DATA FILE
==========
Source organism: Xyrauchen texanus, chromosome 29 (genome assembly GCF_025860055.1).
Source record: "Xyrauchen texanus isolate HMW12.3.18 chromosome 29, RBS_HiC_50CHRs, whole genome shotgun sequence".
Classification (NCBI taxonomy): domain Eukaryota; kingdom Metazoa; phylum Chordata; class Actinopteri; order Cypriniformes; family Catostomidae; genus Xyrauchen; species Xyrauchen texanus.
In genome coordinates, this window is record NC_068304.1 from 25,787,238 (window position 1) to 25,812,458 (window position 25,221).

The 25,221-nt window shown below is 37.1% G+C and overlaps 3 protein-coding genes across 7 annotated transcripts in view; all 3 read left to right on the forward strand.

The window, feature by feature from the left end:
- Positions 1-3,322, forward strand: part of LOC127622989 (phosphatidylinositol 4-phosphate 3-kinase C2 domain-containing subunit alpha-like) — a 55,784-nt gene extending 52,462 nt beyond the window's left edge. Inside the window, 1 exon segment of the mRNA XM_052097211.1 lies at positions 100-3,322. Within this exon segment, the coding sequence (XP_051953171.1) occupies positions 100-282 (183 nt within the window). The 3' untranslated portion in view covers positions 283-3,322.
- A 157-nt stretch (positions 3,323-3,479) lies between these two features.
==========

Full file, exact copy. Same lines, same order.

Source organism: Xyrauchen texanus, chromosome 29 (genome assembly GCF_025860055.1).
Source record: "Xyrauchen texanus isolate HMW12.3.18 chromosome 29, RBS_HiC_50CHRs, whole genome shotgun sequence".
Classification (NCBI taxonomy): domain Eukaryota; kingdom Metazoa; phylum Chordata; class Actinopteri; order Cypriniformes; family Catostomidae; genus Xyrauchen; species Xyrauchen texanus.
In genome coordinates, this window is record NC_068304.1 from 25,787,238 (window position 1) to 25,812,458 (window position 25,221).

The 25,221-nt window shown below is 37.1% G+C and overlaps 3 protein-coding genes across 7 annotated transcripts in view; all 3 read left to right on the forward strand.

The window, feature by feature from the left end:
- Positions 1-3,322, forward strand: part of LOC127622989 (phosphatidylinositol 4-phosphate 3-kinase C2 domain-containing subunit alpha-like) — a 55,784-nt gene extending 52,462 nt beyond the window's left edge. Inside the window, 1 exon segment of the mRNA XM_052097211.1 lies at positions 100-3,322. Within this exon segment, the coding sequence (XP_051953171.1) occupies positions 100-282 (183 nt within the window). The 3' untranslated portion in view covers positions 283-3,322.
- A 157-nt stretch (positions 3,323-3,479) lies between these two features.